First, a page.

Mum, what's your favourite song?
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My earliest memories of music involve my parents, as most people’s do. I remember sitting in the lounge at the weekends watching Madness music videos with the entire family. The most important flashbacks, however, are sitting in my mum’s car, singing along to the same CDs with no sense of boredom or repetition.
Image Credit: Kat Smith
It’s safe to say that my mum is my best friend, with music being a strong catalyst for our bonding throughout my childhood.
Vintage Take That is my first memory of music when it comes to my mum: shamelessly screaming the lyrics to ‘I Want You Back’ and ‘Relight my Fire’ in the back of her people carrier on the way to school. The memory is so early that I can’t even remember learning the lyrics. It led to me spending my first load of iTunes credit, accumulated across multiple birthdays, on the Gary Barlow boyband.
Aged 10, I was watching a forgotten music channel with my mum when we discovered The Script. ‘The Man Who Can’t Be Moved’ left us both speechless and led to mum instantly buying their debut CD, which we played on repeat for at least a year. The love affair with the early Irish band led to us seeing them at London’s O2 Arena for my first ever live music experience. I’m thankful for my mum being so eager to expose me to live performances, as I definitely caught the gig-bug early on.
At 13, we saw Take That at Wembley Stadium for their Progress tour, where we shared exasperated gasps at Robbie Williams ceremoniously bursting out of the screen and got emotional when we sang ‘Never Forget’ in unison with the thousands of people around us.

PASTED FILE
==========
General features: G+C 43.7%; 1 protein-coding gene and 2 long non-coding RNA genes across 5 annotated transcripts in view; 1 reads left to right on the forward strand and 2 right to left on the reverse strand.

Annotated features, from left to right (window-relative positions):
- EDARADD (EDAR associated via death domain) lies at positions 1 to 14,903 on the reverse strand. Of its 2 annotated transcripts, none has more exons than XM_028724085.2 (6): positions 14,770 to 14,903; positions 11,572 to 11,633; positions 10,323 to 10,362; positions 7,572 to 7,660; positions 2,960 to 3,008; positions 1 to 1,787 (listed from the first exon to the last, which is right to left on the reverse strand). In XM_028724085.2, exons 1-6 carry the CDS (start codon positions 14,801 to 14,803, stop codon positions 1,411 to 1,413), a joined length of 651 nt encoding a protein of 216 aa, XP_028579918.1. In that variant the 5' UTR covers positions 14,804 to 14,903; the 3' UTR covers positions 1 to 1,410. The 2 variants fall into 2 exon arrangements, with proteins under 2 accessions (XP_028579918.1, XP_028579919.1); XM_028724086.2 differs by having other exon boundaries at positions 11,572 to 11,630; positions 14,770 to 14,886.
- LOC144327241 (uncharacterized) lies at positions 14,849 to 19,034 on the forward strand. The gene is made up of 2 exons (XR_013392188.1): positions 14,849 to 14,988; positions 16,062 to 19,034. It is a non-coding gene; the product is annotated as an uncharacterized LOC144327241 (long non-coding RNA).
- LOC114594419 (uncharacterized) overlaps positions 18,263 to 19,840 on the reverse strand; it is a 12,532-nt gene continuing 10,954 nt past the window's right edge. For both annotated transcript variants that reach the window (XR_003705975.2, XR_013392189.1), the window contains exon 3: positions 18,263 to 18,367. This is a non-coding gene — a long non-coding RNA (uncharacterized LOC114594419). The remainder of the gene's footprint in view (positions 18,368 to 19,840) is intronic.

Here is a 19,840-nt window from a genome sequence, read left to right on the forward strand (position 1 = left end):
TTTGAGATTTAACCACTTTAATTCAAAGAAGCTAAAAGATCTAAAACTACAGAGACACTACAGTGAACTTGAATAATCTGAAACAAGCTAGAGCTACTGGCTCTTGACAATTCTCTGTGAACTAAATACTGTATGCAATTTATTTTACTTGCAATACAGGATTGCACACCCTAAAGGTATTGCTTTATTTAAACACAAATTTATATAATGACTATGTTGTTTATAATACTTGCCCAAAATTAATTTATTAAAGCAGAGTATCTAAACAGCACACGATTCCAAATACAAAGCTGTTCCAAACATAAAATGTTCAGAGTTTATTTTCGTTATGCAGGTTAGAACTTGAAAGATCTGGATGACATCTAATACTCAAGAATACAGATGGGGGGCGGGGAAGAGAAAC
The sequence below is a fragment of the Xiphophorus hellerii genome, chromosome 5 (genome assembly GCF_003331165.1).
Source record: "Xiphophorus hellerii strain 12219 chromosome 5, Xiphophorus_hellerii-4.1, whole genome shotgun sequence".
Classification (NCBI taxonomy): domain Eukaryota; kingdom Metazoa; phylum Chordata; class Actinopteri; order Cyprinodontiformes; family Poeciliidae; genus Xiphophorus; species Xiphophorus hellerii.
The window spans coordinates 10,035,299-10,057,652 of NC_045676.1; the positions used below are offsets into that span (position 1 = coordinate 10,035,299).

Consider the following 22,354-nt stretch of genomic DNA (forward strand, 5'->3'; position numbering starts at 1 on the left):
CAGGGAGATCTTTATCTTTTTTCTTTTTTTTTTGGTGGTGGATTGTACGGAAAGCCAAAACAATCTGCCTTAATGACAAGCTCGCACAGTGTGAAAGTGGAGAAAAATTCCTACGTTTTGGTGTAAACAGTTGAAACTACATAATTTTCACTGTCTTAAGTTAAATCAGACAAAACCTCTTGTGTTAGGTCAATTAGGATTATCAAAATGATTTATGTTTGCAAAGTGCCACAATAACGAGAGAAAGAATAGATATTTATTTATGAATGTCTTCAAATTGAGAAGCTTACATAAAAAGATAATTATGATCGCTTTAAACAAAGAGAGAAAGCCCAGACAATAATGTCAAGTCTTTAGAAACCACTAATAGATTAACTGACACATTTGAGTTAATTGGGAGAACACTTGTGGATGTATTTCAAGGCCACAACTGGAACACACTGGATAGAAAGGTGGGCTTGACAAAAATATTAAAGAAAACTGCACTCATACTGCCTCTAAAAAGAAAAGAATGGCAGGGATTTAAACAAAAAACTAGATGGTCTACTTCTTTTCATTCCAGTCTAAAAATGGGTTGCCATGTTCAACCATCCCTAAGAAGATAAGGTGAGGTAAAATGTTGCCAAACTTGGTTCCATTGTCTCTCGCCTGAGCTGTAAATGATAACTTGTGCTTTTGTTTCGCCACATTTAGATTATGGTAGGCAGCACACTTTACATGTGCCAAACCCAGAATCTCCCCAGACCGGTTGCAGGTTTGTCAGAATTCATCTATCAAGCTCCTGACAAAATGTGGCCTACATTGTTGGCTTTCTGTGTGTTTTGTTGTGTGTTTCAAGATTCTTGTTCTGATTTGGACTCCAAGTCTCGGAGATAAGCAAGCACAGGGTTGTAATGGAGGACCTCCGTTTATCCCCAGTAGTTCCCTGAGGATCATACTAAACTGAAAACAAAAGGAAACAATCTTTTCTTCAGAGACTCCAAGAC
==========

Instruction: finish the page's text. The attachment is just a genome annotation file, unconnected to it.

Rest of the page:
Take That via Wiki Commons
I strongly believe my mum has made me treasure music more. With countless streaming services and accessibility to music like never before, it’s easy to take our beloved music for granted. The permanent stack of CDs in the boot of my mum’s car and her insistence on buying the physical copies of her favourite albums is a humbling reminder of the value of music. She rarely skips songs, savouring every beat and each lyric. To this day, mum’s Spotify is a carefully-curated collection of playlists, featuring nothing but her most-loved songs, most of which she already has in a physical format.
Though I now have an online library full of songs, I still want to share music with my mum. Knowing the similarity in our tastes, as well as being thankful for my musical education as a child, I try to enlighten her with my favourite songs in return. To give back a little of what she gave me as a child. She's an unwavering fan of Radio 1 and her select CDs, so I try to play her new lesser-known music, mostly in the hope that she will love them as much as I do.
So thank you mum; for teaching me to love music, to treasure it and chase the opportunity to experience it live. I may now be 20, but it’s safe to say that, from Take That to Tom Misch, our friendship will always be set against a musical soundtrack.